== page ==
The Carmen Thyssen-Bornemisza Collection is a private collection that arose out of the enormous interest in art always shown by the Baroness Thyssen-Bornemisza. To begin with, Baron Thyssen played an active part, and alongside him the Baroness took her first steps as a collector. Together they collected a large number of works making up the present day private collection of Carmen Thyssen.
The collection focuses mainly on the 19th and 20th centuries and prioritizes three areas: Spanish painting, North American painting and European painting, with outstanding representations of Impressionism, Post-Impressionism and Expressionism. TOMÁS LLORENS Former Chief Curator Of The Thyssen-Bornemisza Museum
The Baroness is one of the most important art collectors in the world at the present time, and she is greatly admired both in Spain and on an international level. Carmen Cervera, Baroness Thyssen-Bornemisza, was born in Barcelona into a family that fostered her love of art. Her father, an industrial engineer and businessman was a keen painter and collected paintings by Catalan artists. Carmen Cervera received an international education in centres such as the Lycée Français, the Lestonnac School and the Mary Mount International High School in Barcelona, as well as the Sacred Hearts of El Escorial (Madrid). She finished her studies in England and Switzerland.
In 1965 she married the American actor Lex Barker, with whom she lived in California, Italy and Switzerland until his death in 1973. Together they built a home on the Costa Brava, which is still one of her favourite refuges. While on holiday in Sardinia at the end of the 1970s, Carmen Cervera met Baron Hans Heinrich Thyssen-Bornemisza, a businessman and art collector. They married in England in 1985 and were inseparable until his death in April, 2002.
Carmen Thyssen always shared with the Baron the wish that their art collection should be viewed by the whole world. Together with him, with his support and guidance, she also began her activities as an art collector, in this way continuing the artistic tradition of the Thyssen-Bornemisza family.
The Baroness’s essential work has been widely recognized for both disseminating art and achieving the agreement between the collection belonging to Baron Thyssen, the Thyssen-Bornemisza Collection, and the Kingdom of Spain, first as a loan and then its definitive acquisition by the Spanish State. This agreement signified a historic event for Spain and guarantees that the Collection will not be broken up in the future and will be exhibited and viewed in the best conditions. It was because of this that she received the Grand Cross of Isabella the Catholic Queen in 1988, and, in March, 1999, the Fine Arts Gold Medal, presented by His Majesty the King in Santiago de Compostela. In addition, she has been a member of the Royal Academy of Fine Arts of Cadiz since 2000. In 2009, she was awarded an Honorary Degree by the ESERP School of Business and Social Sciences, the Melvin Jones Award from the Lions Club Foundation in Gijón and the Golden Pin prize from the Twenty-first Century Woman Association of Bilbao (in 2010). In 2011, she received the Grand Cross of the Order of the Second of May from the Madrid Regional Government. In the same year, she was named an Honorary Member of the Royal Academy of Fine Arts of Saint Telmo, and Honorary Ambassadress of the Diplomatic Corps accredited in Malaga, as well as Woman of the Year in Malaga in the SUR Culture Prizes and Woman of the Year in the Madrid Initiative Prizes for 2011, as well as receiving the Gold Medal of the School of Protocol and Institutional Relations in Barcelona. In 2012 she was granted the Maestro Escudero Arts Prize, the ESEEA International Prize for Leadership and named Malaga’s Woman of the Year by the Malaga Association of Publishers. She also received the Paul Harris Recognition Diploma from the Costa Brava Rotary Club, the Bridges of the World International Prize for her “Work as a Patron”, the Luis Cierco Prize for Tourism Promotion from the Marbella Tourist Office and the Protecturi Prize for the Protection of Historical Heritage.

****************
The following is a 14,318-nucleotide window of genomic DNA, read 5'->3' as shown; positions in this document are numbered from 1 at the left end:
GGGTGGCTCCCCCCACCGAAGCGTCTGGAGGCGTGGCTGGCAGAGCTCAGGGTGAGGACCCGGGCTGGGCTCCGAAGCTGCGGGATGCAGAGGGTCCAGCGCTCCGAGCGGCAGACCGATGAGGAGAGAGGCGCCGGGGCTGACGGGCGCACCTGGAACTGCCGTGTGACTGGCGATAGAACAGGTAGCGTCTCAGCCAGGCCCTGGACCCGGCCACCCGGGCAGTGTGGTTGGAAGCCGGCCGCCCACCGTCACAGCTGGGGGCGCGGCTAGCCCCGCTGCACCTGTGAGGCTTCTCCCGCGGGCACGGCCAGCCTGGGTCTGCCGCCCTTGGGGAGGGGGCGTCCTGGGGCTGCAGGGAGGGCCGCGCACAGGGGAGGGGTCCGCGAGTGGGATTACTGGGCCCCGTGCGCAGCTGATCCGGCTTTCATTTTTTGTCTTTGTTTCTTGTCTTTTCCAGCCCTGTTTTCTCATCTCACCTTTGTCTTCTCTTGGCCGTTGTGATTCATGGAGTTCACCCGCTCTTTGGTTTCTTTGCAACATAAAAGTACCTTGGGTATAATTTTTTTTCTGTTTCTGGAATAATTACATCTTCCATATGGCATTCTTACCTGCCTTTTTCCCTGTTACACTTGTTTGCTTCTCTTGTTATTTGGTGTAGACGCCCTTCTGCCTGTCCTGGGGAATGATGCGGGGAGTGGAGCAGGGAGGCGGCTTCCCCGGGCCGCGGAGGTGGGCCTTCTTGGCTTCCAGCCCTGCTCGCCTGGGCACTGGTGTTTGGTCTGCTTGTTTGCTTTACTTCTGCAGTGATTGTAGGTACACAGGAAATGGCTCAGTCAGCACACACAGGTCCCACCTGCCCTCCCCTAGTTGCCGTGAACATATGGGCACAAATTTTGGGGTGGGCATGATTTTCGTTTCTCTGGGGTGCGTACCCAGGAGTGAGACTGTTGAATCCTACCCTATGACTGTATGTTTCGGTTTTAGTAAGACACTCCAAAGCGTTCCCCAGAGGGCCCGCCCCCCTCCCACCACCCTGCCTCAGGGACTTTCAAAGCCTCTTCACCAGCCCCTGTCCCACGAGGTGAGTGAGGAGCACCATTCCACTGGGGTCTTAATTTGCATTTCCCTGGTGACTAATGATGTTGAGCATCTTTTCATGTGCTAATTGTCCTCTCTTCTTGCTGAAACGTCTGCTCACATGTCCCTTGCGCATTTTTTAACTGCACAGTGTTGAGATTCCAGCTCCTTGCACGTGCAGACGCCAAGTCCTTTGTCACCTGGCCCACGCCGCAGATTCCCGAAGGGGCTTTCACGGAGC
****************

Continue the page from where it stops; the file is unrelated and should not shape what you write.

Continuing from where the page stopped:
The Cofrades Mantilla Prize in honour of the city of Marbella was presented to her in 2013, as well as the ADEPMA Businesswoman of the Year prize, the Sport and Culture Prize for the Best Cultural Initiative and the Malaga Honour Medal from Malaga County Council, and the Gold Medal from the ESERP School of Business and Social Sciences. In 2014 she received the TELVA Prize for the Best Ambassador for Madrid in the World, the 2014 Starlite Philanthropy Award, the 2014 Laurel Platinum International Award and the Police Merit Cross with white ribbon awarded by the State Security Services. In July, 2015, she was granted the Tourism Merit Medal by the Ministry of Industry, Energy and Tourism for her outstanding work at the Thyssen-Bornemisza Museum, Madrid and in October Prize of Cultural & Artistic Labour Carreño-Miranda (The Corps of Nobility–The Principality of Asturias). In 2016 Award of “Menina Ventera”.